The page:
Dermatology Articles

Hot Articles

Address:Room 1725, 17/F, Argyle Centre, No. 688 Nathan Rd, Mongkok, Kowloon  (MTR D2 exit)
TEL:(852) 2749-9927
FAX:(852) 2749-9327

Consultation Hours (By Appointment)
Monday-Friday: 10:00am - 1:00pm
2:00pm - 7:00pm
Saturday:           10:00am - 4:00pm
Sunday & Public Holidays: Closed

Affiliated Hospitals
St. Teresa's Hospital
Baptist Hospital
St. Paul's Hospital
Hong Kong Sanatorium Hospital
Union Hospital

Dermatology Articles

Location: Home > Dermatology Articles


Light also has its dark side

Nothing is more joyful than swimming in a balmy summer day. Summer holiday is near its end, many yourths should have prepared for the school with bronzed skin. But while we’re enjoying sun tanning, do we realize that excessive sun exposure causes more harm than good to our body?

Adequate sun exposure is important to our health. The ultraviolet component in sun light is needed by our skin to synthesize vitamin D, which is essential for the growth and maintance of our bone. Nevertheless, excessive sun exposure also damage our skin. Almost everyone of us have experienced sun burn before. The reddness develops immediately after intense sun exposure is the signal of the first degree burn. If you stay under the sun longer, you will feel burning and painful on your skin. And the upper few layers of your skin will slough off in the following week. This is the second degree burn. Sun burn itself rarely has long term problem. But chronic sun exposure can give rise to freckles, increase the aging process of the skin, and worst of all skin cancers.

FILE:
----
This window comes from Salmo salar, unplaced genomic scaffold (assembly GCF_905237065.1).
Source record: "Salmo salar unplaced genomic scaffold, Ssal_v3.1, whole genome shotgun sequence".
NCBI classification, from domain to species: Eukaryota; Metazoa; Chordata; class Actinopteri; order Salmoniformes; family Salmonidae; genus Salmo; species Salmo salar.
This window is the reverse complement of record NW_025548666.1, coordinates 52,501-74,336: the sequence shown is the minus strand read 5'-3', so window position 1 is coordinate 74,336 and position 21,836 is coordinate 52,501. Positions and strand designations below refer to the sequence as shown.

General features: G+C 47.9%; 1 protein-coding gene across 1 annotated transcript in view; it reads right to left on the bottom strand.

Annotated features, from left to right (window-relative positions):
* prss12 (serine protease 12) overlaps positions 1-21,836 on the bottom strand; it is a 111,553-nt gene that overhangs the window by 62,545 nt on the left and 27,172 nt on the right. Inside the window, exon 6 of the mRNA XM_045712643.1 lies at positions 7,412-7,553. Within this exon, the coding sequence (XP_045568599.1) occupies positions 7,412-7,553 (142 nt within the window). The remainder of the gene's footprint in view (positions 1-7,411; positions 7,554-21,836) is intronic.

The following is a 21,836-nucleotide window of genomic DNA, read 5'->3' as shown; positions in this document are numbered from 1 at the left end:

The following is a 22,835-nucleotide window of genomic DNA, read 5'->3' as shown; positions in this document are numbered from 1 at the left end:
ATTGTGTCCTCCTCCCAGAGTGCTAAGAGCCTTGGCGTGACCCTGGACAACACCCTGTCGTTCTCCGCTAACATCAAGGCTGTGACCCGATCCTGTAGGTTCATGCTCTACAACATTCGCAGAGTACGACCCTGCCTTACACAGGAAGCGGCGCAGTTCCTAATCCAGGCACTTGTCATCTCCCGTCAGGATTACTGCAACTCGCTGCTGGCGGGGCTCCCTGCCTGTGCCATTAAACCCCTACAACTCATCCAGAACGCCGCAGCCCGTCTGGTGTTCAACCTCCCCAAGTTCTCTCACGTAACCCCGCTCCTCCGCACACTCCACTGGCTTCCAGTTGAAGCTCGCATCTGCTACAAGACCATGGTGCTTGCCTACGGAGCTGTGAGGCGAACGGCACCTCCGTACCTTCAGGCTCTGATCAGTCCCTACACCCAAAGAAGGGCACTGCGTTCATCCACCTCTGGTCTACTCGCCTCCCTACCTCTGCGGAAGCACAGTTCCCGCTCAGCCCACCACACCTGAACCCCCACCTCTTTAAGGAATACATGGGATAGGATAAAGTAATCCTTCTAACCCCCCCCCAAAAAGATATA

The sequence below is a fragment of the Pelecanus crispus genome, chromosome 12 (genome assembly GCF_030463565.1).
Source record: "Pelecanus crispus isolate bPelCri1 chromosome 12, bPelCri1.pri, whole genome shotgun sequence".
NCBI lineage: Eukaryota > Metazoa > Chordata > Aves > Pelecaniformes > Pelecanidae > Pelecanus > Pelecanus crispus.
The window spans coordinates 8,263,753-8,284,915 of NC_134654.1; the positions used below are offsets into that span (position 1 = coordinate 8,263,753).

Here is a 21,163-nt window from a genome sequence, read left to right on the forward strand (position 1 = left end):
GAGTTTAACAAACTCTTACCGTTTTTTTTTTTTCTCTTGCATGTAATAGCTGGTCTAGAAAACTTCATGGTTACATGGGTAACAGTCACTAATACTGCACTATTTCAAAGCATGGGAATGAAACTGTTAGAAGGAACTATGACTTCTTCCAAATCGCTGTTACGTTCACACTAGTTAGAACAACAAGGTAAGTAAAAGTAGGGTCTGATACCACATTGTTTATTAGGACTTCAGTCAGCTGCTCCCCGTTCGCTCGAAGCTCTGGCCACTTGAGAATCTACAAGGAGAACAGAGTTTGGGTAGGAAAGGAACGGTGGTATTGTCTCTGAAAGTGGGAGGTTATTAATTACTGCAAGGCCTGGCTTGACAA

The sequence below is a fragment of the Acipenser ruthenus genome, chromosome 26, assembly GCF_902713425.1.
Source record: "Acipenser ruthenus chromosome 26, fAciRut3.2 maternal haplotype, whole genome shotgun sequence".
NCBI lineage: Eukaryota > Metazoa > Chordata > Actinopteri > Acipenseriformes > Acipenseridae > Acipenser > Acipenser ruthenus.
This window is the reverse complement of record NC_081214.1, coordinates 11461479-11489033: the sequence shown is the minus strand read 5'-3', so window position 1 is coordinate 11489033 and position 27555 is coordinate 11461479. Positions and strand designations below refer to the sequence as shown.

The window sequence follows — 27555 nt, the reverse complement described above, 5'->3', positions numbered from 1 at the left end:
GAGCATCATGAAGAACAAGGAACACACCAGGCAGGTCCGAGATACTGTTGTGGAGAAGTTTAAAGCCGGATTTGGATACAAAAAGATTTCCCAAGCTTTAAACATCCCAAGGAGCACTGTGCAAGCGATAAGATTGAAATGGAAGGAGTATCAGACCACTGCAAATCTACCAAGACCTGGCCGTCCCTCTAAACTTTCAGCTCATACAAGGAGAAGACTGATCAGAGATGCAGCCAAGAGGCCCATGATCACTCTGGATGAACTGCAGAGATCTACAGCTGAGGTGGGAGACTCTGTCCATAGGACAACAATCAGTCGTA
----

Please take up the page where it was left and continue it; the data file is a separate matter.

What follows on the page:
It has been confirmed that intermittent intense sun exposure is more likely to cause skin cancers than long term exposure. That means if you like to go the beach for sun tanning just every summer, you have a higher chance to get skin cancer than you do it regularly thoughout a year. Age is also critical. The effect of the sun on our skin is more pronounce during our teenages. And the harmful effect will not appear until we get old.

So we should develop a habit of sun protection since we are young.